–Write down the toll-free numbers for your banks and utility companies. In the event of a disaster, this will allow you to turn off your utilities, reprint credit cards, and temporarily change your address. 

–Designate a friend or family member who lives outside your area to be your family’s emergency contact. In emergency situations, long-distance calls have a better chance of getting through jammed phone lines because they only require one connection to get through, while local calls require two connections. 

–If you are in a disaster area, and aren’t able to get a hold of family or friends on your phone, change your voicemail to say the current time, your location, and that you are safe. This will allow anyone trying to reach you to know you’re alive and where rescuers can find you. 

Robertory said communication in crisis situations is vital for families and communities. Although preparation is a personal decision, families should make plans to handle disasters, he said.

Safety 3rd

My recent trip to Cuba hammered home the concept of “safety third”. I stole the concept from Mike Rowe. Basically, it means that there is a certain amount of risk that someone needs to accept to get a job done. If everything were truly safety first, nothing would get done. Take a look at his blog entry at the following link.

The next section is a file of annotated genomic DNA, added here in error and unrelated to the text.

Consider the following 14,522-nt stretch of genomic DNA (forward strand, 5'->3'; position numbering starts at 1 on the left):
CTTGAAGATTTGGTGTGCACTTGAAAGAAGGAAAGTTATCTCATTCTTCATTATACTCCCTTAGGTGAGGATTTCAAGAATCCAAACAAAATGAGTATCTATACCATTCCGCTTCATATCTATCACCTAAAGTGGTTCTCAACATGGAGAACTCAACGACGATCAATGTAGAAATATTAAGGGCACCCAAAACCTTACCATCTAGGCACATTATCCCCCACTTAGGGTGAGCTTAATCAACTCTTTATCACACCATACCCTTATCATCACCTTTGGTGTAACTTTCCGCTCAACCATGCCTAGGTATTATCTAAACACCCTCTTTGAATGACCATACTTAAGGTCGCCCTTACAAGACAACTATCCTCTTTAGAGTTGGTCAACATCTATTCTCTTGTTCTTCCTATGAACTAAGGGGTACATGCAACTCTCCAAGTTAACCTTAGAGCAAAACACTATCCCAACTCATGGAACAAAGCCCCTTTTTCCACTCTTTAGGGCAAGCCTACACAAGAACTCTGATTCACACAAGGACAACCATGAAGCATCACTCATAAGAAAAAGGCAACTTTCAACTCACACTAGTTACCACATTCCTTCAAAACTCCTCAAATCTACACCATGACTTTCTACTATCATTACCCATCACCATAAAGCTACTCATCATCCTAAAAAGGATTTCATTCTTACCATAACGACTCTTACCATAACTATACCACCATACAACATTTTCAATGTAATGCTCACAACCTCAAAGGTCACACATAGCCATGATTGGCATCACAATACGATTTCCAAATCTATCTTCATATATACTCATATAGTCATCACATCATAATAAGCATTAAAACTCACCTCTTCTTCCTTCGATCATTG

Mike explains himself even more in the following TED talks video.

I bring this up because I’ve got a whole slate of photos for a blog post called “Cuban Safety 3rd” which will be coming soon.

Cuban religious music

One of the most immediately striking things that I’ve witnessed is how the Cubans have integrated a very lively music to their service.  Once they get a hold of a song, they add more life to it then the original source.  I listened to a few of the songs after visiting Cuba and I just couldn’t take how slow it was.  Here are some videos just to give you a taste of what I heard.  Some day I may get around to adjusting the audio quality to bring up the treble.




The following clip is bad video so just listen to the audio.  One evening, Mark was asking Isabelle about how the Cubans make their music.  Specifically the song “Lord I lift Your name on high”.  Two people sat down at the piano and performed the following after one quick run through on the standard slow version that most people are familiar with.  Look closely at the keyboard and you’ll see the shadows of four hands.

My devotion while in Cuba

All the members of the mission trip were asked to prepare a devotion to share.  I had a rough idea of what I was going to do, but it didn’t hit until Sunday service.  The service was in Cuban Spanish – obviously – and I did not understand most of it.